The Vermillion School Board learned at its meeting Monday night that the H1N1 flu has not had a dramatic effect on school attendance.
That could, however, quickly change.
"I should note that our attendance in all buildings in normal right now," Superintendent Mark Froke said. "It really hasn't hit us the way some school districts have been hit."
"I think we're just on the cusp of starting to see some real numbers of kids (catching the flu)," said Matt Lavin, school board member and local pharmacist. "We're hitting where we're in the incubation period after the first exposure. After you start getting the second and third wind of it, we will start to see numbers of students not in attendance, or needing to go home, going up."
Froke noted that it is important for all children to receive a flu shot, and he urged parents to take advantage of an upcoming immunization clinic that will be held at Vermillion High School.
"There will be a flu immunization clinic for Vermillion area infants and children on Thursday, Oct. 29, from 2 to 7 p.m. at the Vermillion High School auxiliary gym," he announced at the meeting. "The clinic will administer both seasonal flu vaccine and H1N1 flu vaccine."
The clinic will also exercise the local point of dispensing (POD) plan as well. Vermillion is one of 30 POD sites organized by the state to quickly get medications to a larger population in the event of a large infectious disease outbreak or other public health emergency, including bioterrorism and pandemic influenza.
The POD sites receive funding from the South Dakota Department of Health through its federal preparedness grants.
The Vermillion Area POD clinic will provide seasonal flu vaccine to infants and children ages 6 months through 18 years. H1N1 vaccine will be provided to the following targeted priority groups: contacts to infants who are under 6 months of age, infants and children 6 months of age through 4 years of age, and high risk children 5 years of age through the age of 18. There is no charge for the vaccine.
Parental consent is required for children younger than 18 so children should be accompanied by their parents.
"A lot of work has been going in the planning of this clinic," Froke said. "I hope folks take advantage of this for their children. H1N1 seems to hit the younger more so than any of the other age groups, so it's important that children be vaccinated."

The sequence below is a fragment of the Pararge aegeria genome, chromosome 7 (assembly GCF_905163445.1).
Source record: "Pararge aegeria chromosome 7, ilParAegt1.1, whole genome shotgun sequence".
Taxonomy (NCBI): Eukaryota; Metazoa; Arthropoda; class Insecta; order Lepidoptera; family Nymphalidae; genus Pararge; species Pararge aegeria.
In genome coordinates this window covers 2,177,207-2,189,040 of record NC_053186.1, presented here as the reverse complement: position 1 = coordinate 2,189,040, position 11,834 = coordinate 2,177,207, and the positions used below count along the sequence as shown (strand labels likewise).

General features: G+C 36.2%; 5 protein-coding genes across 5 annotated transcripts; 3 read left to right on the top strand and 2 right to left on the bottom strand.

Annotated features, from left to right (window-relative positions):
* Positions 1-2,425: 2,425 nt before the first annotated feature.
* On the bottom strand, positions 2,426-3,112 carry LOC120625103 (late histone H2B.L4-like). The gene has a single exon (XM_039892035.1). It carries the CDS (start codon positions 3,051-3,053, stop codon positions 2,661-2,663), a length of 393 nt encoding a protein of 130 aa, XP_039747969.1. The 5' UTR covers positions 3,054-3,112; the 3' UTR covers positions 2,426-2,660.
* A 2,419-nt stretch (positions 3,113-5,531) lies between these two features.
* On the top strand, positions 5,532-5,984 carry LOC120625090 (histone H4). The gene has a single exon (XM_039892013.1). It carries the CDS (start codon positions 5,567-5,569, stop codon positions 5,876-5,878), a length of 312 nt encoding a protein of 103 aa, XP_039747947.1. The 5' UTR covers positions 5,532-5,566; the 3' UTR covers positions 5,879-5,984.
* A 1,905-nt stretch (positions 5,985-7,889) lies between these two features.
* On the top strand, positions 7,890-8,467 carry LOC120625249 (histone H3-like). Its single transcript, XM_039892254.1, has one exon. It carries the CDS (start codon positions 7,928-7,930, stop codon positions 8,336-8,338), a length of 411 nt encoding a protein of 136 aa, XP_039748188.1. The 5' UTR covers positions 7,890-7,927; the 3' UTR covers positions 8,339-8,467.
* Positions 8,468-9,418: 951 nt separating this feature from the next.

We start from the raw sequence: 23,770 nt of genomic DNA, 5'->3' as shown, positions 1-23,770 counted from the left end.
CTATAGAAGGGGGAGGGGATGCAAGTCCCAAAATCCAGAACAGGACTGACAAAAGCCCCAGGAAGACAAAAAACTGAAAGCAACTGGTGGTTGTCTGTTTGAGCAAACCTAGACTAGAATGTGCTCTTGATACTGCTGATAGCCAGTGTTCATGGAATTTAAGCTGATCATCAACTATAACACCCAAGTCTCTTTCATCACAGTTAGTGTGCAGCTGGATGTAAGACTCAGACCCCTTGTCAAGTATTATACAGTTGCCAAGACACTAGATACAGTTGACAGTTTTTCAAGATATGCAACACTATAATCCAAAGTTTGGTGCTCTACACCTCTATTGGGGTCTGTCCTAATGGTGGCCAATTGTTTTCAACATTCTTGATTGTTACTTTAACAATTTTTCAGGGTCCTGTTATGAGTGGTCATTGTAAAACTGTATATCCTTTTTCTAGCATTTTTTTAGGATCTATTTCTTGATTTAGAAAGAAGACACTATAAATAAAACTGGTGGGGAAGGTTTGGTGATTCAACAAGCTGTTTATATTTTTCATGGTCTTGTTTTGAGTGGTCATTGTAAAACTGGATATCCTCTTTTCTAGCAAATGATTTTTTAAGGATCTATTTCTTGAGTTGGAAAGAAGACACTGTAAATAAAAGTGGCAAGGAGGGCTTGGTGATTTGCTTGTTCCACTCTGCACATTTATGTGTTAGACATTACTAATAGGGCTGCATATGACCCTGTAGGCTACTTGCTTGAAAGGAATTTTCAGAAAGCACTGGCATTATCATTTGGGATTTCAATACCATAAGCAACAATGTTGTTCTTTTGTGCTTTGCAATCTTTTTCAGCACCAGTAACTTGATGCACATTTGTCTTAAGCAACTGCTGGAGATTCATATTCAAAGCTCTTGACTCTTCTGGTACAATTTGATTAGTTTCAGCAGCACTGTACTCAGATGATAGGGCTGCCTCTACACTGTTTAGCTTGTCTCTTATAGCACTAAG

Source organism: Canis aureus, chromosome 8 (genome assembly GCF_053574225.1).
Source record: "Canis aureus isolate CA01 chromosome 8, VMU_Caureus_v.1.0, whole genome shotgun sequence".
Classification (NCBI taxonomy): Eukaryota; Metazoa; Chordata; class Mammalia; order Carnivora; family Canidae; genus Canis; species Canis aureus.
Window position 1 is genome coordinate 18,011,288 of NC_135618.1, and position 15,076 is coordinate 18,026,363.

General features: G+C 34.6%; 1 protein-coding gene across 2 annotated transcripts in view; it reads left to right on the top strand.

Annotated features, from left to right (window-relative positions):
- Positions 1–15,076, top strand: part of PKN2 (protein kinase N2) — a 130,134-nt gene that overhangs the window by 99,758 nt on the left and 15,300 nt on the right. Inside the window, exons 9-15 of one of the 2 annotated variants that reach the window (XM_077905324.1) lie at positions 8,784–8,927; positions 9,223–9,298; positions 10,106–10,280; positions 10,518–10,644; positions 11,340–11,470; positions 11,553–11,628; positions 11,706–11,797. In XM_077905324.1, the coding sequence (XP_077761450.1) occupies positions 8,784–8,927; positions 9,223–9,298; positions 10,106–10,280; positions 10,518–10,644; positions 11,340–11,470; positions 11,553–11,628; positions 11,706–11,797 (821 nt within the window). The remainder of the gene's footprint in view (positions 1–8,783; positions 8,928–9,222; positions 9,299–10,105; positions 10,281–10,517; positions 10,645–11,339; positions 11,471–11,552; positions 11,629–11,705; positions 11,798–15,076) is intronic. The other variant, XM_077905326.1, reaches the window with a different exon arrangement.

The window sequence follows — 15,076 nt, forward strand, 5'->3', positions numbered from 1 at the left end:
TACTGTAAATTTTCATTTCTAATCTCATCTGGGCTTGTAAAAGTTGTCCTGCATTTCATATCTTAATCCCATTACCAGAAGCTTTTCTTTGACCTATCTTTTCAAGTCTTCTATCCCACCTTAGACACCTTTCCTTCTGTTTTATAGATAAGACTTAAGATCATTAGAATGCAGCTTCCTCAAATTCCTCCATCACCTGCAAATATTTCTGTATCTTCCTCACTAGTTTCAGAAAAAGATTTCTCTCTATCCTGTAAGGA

Lavin noted that approximately a year of work has been devoted to planning the POD drill. "There's been a lot of time and effort put in making sure that as much preparation ahead of time could be done, and it just happens to be that we have an influenza outbreak at this time. This was something that had been put in the works years ago, and reformulated to fit this model," he said. "With the vaccine coming in here at the end of the month, it's time to get kids in and get them inoculated.
"It's primarily a nasal spray this year," Lavin added. "It's not a shot. But shots will be available for the specific individuals who don't meet the criteria for the nasal mist."
Both local and state organizers want to see a strong turnout at the upcoming clinic.
"This will partly test the state's ability to see how many we can (inoculate) in a short amount of time," he said. "If we really needed to get 2,000 people inoculated, how many could we get done in two hours or three hours? We've had a couple flu clinics this year where we've hit 400 kids in a two-hour time frame, so it's doable. This is a great example of a drill that we actually need to do."
Organizers are seeking volunteers to help with registration and moving people through the clinic. Individuals interested in volunteering, or who have questions may contact the SD Department of Health at (605) 677-6767 in Clay County, or (605) 356-2644 in Union County.
H1N1 vaccine will be additionally offered through department community health offices, private clinics and other community clinics as it becomes available.
For more information about seasonal flu and H1N1 flu, see the Department of Health Web site at http://doh.sd.gov.